By Professor Christopher Schmidt
It was another long day for Judge Neil Gorsuch. Yesterday, day three of his Supreme Court confirmation hearings, was the second round of questions from senators on the Judiciary Committee. In the first round, senators had thirty minutes each to question the nominee; for the second round, senators had twenty minutes each. The headlines were largely the same as the day before: Gorsuch was composed and articulate, if perhaps a bit overly scripted at times; he gave precious little in the way of specific views on key legal issues or precedents, seemingly even less than other recent nominees; and things generally are looking good for the judge to become the next associate justice of the US Supreme Court.
ISCOTUS Co-Director Carolyn Shapiro offered her insightful take on the hearings on the ACSblog. “It is not surprising that Gorsuch revealed little, but it is unfortunate that the proceedings reiterated the clearly inaccurate view that Supreme Court justices are no more than neutral umpires,” she writes. “They are not, and we all know it. If only we could talk about it.”
When pressed to explain a case in which he joined a unanimous court in ruling against a claim on behalf of an autistic child against a school for failing to adequately serve the child’s needs, Judge Gorsuch said he was sorry for how the case came out, but he was bound by his circuit’s precedent on this issue. (The Supreme Court held on Wednesday that the Tenth Circuit’s standard was insufficiently protective for disabled students.)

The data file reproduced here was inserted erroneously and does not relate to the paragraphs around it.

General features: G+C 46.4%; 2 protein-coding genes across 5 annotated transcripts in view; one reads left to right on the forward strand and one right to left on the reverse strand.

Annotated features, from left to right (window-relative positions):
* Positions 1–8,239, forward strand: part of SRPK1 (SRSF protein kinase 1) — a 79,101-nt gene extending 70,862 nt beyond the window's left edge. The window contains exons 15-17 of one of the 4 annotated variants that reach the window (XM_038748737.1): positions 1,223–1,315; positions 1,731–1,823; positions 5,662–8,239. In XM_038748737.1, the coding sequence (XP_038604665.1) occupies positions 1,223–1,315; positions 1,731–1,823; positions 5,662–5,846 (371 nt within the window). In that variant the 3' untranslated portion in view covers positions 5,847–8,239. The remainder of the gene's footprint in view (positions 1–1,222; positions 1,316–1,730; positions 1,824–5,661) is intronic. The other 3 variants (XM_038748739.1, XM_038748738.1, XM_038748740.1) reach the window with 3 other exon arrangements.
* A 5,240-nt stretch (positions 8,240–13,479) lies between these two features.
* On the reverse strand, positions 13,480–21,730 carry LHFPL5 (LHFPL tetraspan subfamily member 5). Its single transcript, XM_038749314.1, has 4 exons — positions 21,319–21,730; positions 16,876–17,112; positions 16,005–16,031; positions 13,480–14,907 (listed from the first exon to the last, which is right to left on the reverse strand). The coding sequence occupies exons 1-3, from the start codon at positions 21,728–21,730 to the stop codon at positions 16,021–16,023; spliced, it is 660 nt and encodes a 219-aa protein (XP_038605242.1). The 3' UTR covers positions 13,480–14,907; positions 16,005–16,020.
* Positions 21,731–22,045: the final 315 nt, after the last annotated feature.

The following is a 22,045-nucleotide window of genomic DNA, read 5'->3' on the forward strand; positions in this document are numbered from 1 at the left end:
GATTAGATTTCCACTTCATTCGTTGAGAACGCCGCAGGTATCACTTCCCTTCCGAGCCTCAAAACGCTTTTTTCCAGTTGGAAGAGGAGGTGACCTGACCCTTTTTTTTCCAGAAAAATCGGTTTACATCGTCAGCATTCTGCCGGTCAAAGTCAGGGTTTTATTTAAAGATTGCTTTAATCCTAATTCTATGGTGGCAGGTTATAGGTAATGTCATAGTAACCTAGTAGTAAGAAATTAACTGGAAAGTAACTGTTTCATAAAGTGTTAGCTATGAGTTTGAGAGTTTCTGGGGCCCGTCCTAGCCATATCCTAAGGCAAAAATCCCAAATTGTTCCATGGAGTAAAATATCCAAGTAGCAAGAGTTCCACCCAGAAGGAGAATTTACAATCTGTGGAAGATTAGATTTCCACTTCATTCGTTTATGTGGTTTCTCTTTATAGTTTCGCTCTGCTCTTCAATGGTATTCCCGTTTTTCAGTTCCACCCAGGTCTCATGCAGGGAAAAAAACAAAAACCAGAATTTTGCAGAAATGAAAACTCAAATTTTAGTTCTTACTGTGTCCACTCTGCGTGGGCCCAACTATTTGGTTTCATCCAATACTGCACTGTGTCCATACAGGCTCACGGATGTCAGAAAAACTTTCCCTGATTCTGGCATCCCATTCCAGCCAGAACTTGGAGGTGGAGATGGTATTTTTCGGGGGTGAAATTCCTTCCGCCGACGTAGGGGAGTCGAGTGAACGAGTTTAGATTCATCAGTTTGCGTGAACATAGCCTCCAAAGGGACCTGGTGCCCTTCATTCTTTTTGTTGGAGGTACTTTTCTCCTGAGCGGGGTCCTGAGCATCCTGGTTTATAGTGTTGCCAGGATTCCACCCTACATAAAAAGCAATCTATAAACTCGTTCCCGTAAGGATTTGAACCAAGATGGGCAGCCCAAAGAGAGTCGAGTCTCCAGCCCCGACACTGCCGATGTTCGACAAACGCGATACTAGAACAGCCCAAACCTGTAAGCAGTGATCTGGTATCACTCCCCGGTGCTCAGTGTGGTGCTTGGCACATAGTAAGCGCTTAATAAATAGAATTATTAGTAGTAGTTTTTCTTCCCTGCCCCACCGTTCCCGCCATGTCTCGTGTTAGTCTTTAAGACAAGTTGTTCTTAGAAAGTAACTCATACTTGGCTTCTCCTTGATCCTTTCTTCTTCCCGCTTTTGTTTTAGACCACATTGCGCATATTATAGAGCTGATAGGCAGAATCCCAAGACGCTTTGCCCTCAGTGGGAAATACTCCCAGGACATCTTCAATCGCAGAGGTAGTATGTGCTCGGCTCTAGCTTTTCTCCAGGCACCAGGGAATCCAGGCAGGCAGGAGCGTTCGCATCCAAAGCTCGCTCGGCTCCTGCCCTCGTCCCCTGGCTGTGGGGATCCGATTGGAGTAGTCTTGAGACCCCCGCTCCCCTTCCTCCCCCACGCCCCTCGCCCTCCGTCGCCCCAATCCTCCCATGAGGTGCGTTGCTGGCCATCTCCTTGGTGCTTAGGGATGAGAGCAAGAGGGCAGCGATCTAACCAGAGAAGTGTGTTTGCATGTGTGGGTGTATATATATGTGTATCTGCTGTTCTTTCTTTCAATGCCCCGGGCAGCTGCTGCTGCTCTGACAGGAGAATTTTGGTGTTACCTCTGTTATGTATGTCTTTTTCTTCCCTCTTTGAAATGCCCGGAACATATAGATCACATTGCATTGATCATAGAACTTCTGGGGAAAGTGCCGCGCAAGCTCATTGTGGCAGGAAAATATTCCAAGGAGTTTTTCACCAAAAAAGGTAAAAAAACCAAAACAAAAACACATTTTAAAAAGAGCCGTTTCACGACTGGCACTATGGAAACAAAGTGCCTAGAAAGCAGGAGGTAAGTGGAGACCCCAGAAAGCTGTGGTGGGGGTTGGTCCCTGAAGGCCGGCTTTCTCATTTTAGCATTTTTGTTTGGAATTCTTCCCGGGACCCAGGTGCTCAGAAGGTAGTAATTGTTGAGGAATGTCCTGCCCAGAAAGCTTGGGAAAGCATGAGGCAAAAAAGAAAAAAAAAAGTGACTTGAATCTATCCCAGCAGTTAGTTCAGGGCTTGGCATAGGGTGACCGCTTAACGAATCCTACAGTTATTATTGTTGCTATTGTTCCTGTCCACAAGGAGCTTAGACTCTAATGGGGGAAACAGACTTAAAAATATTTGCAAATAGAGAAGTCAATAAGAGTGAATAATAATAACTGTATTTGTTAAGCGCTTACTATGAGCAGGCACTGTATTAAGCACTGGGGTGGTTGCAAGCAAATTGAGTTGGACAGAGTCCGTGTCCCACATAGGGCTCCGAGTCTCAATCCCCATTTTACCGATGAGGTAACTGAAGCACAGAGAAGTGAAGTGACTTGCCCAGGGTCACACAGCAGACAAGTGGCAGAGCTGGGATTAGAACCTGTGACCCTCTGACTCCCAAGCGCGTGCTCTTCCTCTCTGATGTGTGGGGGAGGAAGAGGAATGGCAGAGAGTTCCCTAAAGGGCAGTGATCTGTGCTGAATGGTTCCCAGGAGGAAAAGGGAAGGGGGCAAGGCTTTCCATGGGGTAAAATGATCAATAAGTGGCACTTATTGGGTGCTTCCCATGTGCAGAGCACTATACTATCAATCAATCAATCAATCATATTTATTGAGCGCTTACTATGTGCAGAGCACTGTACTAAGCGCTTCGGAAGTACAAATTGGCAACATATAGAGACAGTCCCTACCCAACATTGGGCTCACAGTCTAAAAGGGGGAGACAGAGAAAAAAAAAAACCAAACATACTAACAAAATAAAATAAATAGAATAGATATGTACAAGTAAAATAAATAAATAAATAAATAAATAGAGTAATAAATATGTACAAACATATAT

Hot button cases were again at issue, although Gorsuch continued to resist saying much of anything about them, other than that they are indeed precedents of the Supreme Court and that he respects precedents. Senator Durbin tried to push the nominee to discuss Roe v. Wade, asking him about his past writings on assisted suicide, in which he considered questions about when life begins. Gorsuch resisted the invitation, stating that the Court in Roe held a fetus is not a person for purposes of the Fourteenth Amendment and “that’s the law of the land, Senator.” Another case Democratic senators wanted to talk about was Citizens United. Senator Whitehouse, who spent much of his time yesterday discussing his concerns about “dark money” in the political process, urged Gorsuch to overrule the decision “that opened the floodgates to unlimited corporate spending on elections.”
Meanwhile, members of the Senate were getting ready for the upcoming confirmation vote. See reports from the New York Times and Time.
Today, the last day of the hearings, will consist of testimony for and against Judge Gorsuch’s nomination. Check back with ISCOTUS for further developments on the confirmation and all things SCOTUS.
This post originally appeared on ISCOTUSnow, the blog of Chicago-Kent’s Institute on the Supreme Court of the United States, on March 23, 2017.